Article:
Answer: The confusion about 'fruit' and 'vegetable' arises because of the differences in usage between scientists and cooks. Scientifically speaking, a tomato is definitely a fruit. True fruits are developed from the ovary in the base of the flower, and contain the seeds of the plant (though cultivated forms may be seedless). Blueberries, raspberries, and oranges are true fruits, and so are many kinds of nut. Some plants have a soft part which supports the seeds and is also called a 'fruit', though it is not developed from the ovary: the strawberry is an example. As far as cooking is concerned, some things which are strictly fruits may be called 'vegetables' because they are used in savoury rather than sweet cooking. The tomato, though technically a fruit, is often used as a vegetable, and a bean pod is also technically a fruit. The term 'vegetable' is more generally used of other edible parts of plants, such as cabbage leaves, celery stalks, and potato tubers, which are not strictly the fruit of the plant from which they come. Occasionally the term 'fruit' may be used to refer to a part of a plant which is not a fruit, but which is used in sweet cooking: rhubarb, for example. So a tomato is the fruit of the tomato plant, but can be used as a vegetable in cooking.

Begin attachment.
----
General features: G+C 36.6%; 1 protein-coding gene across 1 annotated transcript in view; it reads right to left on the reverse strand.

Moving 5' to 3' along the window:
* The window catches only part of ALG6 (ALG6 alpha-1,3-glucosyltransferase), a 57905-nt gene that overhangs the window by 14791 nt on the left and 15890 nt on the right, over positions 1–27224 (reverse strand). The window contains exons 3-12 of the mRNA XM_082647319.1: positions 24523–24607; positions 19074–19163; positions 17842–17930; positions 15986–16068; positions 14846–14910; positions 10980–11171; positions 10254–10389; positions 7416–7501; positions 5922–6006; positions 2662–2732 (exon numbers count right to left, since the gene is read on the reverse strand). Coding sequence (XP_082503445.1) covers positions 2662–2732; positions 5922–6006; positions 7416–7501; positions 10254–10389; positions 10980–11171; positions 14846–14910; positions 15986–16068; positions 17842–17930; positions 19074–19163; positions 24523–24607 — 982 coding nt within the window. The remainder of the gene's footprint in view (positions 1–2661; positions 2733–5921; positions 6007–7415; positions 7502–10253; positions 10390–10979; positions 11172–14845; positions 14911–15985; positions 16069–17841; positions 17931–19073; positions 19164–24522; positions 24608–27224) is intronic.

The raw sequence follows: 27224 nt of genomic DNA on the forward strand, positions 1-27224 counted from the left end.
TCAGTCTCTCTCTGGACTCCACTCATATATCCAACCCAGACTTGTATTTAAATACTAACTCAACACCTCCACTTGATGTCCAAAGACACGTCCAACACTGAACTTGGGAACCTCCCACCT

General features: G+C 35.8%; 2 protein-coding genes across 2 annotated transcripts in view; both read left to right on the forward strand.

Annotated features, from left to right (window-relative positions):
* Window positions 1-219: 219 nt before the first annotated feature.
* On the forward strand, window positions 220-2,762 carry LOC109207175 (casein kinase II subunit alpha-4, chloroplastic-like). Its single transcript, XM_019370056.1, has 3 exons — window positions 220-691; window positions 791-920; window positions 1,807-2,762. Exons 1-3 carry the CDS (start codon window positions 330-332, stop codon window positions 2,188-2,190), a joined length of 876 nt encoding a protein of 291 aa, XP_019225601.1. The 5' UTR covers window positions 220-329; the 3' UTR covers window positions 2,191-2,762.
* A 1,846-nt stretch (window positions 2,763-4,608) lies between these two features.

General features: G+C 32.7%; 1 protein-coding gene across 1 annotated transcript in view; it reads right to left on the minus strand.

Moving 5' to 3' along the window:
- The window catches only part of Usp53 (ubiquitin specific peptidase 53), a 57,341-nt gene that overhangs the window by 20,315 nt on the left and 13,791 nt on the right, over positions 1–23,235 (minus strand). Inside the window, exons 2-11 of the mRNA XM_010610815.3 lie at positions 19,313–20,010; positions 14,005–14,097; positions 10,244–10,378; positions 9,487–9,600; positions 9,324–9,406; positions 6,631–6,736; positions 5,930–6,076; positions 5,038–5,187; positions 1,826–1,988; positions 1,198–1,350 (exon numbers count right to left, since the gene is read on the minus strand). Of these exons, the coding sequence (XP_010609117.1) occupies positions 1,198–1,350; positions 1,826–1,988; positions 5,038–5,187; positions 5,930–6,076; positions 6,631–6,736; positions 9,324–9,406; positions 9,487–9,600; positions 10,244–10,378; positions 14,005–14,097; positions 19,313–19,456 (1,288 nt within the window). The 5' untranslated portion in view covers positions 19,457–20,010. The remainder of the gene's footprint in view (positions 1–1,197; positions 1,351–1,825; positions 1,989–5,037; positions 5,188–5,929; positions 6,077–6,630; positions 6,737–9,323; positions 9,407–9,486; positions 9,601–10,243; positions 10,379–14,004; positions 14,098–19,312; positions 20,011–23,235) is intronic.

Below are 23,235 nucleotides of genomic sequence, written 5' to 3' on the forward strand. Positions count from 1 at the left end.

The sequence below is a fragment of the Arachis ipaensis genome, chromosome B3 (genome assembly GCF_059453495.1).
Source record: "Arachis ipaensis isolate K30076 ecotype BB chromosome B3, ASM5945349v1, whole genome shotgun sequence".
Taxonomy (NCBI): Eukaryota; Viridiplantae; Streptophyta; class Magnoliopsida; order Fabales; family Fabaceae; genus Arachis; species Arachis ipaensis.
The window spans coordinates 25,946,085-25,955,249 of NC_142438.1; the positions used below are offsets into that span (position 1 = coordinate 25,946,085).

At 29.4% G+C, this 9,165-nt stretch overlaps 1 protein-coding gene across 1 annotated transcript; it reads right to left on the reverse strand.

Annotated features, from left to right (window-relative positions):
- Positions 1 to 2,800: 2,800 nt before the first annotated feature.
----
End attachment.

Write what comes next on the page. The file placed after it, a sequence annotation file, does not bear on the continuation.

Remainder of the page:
The key to growing quality tomatoes is saving the seed from the most perfect, ripe tomatoes on your plant. I usually choose the last tomatoes of the season for seed saving, allowing them to fully mature on the vine. When the skin yields to a small amount of pressure, the tomato is dead-ripe and should be harvested. You can squeeze the seeds out of the fruit, or cut it open and scoop out the seeds. (That way you can eat the rest!) Then take a teaspoon, collect 10-12 seeds on the tip and dump them on a plain index card. Smear them around so the seeds are separated and leave the card in an airy place to dry. The tissue and juice that cling to the seeds will help glue them to the index cards. When they are thoroughly dry, seal the cards in a plastic baggie or screw-top jar, and store in a cool, dark location. Next spring, when you're ready to plant, you can gently peel the seeds off the cards. Be sure to write the name of the tomato on each card so you'll know what you're planting the following year!
Peppers should be fully ripe before harvesting them for seed saving. If you're growing green peppers, they should be of fully ripe size and color; if you're growing red peppers, they should be of fully ripe size and color for their variety. There are no specific treatments for successfully saving pepper seeds. Allow the seeds to thoroughly dry before enclosing them in a plastic bag and storing them in a cool, dark place over the winter months.
Best wishes with your seed saving projects!
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